+1: "and you can’t blame anyone if it sounds sh#t"

I would not try to pass myself off as a post sound mixer for movies,  many I hear still really suck though which were done by 'Holywood' pros

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I bounce back and forth between production and post.  The biggest challenge I find is scheduling, and as I get busier in production I end up having to turn down the post jobs to the point that I don't do very many anymore.  I find post schedules to be much more fluid and require a lot more flexibility.  It's all commercial and corporate in post for me, which is different than feature length projects.

I do feel that mixing in post makes me a much better production mixer, and is really worth it.

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I do both (About 80-85% Production and the rest post).  I only take on commercials and documentaries for post these days though as I can't dedicate the proper amount of time for a narrative given I don't have a setup that is proper for Foley or ADR.  I have a stable of documentary clients and it is nice to be able to fit in a short doc here and there between on set days.  In all honesty, I increasingly wish I was 100% production sound as the years go on but I find it silly to turn down lucrative quick and easy post edits and mixes.  ALWAYS bill hourly on post.  Don't get caught in a flat rate trap as they always will milk you for all its worth!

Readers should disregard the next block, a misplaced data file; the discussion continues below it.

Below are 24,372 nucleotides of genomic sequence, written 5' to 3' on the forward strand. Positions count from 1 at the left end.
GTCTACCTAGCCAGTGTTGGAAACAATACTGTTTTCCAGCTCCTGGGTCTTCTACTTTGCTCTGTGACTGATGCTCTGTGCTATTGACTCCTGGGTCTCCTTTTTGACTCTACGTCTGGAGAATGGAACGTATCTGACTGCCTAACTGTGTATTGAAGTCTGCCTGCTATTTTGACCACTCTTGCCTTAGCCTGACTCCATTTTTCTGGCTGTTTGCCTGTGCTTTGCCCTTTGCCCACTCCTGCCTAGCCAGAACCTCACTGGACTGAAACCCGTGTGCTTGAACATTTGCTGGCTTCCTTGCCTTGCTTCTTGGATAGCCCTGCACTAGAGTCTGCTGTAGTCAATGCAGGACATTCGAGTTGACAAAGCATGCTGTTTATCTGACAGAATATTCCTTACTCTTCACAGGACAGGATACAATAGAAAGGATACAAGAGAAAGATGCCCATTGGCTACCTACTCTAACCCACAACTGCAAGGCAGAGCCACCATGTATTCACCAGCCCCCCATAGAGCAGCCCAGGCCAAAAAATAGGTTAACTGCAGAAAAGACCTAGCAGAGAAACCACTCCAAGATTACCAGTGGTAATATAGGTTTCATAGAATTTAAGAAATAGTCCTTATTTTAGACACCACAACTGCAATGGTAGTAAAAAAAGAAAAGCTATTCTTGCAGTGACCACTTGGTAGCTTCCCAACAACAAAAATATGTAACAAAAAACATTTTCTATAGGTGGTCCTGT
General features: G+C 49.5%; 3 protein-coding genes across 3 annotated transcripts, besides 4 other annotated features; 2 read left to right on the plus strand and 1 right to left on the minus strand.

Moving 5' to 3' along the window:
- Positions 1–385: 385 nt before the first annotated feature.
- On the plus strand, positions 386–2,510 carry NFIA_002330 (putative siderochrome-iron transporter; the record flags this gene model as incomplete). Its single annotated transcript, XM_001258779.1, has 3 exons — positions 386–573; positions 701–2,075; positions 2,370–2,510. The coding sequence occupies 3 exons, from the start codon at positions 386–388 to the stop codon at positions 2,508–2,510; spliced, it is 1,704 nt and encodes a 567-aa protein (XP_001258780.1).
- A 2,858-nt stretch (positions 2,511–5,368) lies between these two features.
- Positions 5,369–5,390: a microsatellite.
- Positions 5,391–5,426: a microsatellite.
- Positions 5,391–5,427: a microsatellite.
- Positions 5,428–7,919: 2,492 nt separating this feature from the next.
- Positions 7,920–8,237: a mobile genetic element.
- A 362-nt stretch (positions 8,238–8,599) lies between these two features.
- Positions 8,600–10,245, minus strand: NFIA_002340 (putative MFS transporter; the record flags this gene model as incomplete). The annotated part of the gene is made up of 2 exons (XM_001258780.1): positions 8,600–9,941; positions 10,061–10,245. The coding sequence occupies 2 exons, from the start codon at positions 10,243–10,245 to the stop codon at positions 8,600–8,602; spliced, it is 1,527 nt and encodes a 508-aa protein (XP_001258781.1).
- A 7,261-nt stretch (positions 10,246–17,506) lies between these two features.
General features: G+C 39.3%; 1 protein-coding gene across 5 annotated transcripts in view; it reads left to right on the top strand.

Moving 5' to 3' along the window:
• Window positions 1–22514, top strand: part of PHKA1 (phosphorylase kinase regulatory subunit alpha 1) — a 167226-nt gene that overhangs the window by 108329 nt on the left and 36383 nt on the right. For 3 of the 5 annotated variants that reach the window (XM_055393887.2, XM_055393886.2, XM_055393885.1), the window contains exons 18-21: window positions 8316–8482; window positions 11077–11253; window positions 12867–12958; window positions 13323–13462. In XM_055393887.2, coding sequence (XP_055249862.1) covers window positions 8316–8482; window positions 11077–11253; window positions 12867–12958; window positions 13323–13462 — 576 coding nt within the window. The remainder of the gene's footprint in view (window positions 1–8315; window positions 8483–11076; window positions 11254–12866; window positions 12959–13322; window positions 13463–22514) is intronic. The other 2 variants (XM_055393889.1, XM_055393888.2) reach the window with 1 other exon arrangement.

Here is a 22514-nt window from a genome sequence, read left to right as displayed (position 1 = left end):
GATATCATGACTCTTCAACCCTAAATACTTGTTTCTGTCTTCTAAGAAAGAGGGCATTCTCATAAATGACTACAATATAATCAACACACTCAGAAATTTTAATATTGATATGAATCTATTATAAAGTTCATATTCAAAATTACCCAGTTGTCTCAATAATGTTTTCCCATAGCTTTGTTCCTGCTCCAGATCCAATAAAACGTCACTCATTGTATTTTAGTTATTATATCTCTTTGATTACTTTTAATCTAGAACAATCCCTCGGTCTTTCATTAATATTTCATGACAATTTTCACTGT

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When I started there were significant barriers to entry in the post audio world, in the era of mag-film dubbers and little or no mix automation.  At that time small mix rooms might have a total of 3 or 4 channels of playback max going down to a mono recorder, very limited signal processing, even more limited "problem solving" type gear like NR  (remember Burwen?), tiny SFX libraries on scratchy LPs and serious noise buildup if you tried bouncing things down.  A far better mix can be done today via a laptop, a DAW, and some headphones while sitting in a coffee shop.  The advent of computer-based post made it possible for me to progress from tiny simple short docs to indie features and fullup PBS films while still doing a lot of production sound as well.   My home studio is far more capable than the high-hourly rate dubstages of years ago.